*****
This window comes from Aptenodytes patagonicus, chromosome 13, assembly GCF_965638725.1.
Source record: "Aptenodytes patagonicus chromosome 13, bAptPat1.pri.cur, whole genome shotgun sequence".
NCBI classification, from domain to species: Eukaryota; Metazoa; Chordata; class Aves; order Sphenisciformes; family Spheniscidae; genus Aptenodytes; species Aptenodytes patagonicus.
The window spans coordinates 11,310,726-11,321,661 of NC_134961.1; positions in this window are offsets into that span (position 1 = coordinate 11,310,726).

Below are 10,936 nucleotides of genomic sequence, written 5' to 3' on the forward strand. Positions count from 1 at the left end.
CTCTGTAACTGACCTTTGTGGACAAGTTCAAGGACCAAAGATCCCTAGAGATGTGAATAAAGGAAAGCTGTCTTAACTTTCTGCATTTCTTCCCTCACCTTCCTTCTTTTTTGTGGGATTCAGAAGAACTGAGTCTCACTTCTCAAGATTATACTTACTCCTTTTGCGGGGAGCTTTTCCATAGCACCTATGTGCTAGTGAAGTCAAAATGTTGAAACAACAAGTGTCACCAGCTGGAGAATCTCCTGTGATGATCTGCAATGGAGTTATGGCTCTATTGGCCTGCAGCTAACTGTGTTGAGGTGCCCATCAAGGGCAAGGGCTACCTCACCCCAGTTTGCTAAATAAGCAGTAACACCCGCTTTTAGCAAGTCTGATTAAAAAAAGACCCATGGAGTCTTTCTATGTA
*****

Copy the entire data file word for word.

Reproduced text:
This window comes from Aptenodytes patagonicus, chromosome 13, assembly GCF_965638725.1.
Source record: "Aptenodytes patagonicus chromosome 13, bAptPat1.pri.cur, whole genome shotgun sequence".
NCBI classification, from domain to species: Eukaryota; Metazoa; Chordata; class Aves; order Sphenisciformes; family Spheniscidae; genus Aptenodytes; species Aptenodytes patagonicus.
The window spans coordinates 11,310,726-11,321,661 of NC_134961.1; positions in this window are offsets into that span (position 1 = coordinate 11,310,726).

Below are 10,936 nucleotides of genomic sequence, written 5' to 3' on the forward strand. Positions count from 1 at the left end.
CTCTGTAACTGACCTTTGTGGACAAGTTCAAGGACCAAAGATCCCTAGAGATGTGAATAAAGGAAAGCTGTCTTAACTTTCTGCATTTCTTCCCTCACCTTCCTTCTTTTTTGTGGGATTCAGAAGAACTGAGTCTCACTTCTCAAGATTATACTTACTCCTTTTGCGGGGAGCTTTTCCATAGCACCTATGTGCTAGTGAAGTCAAAATGTTGAAACAACAAGTGTCACCAGCTGGAGAATCTCCTGTGATGATCTGCAATGGAGTTATGGCTCTATTGGCCTGCAGCTAACTGTGTTGAGGTGCCCATCAAGGGCAAGGGCTACCTCACCCCAGTTTGCTAAATAAGCAGTAACACCCGCTTTTAGCAAGTCTGATTAAAAAAAGACCCATGGAGTCTTTCTATGTA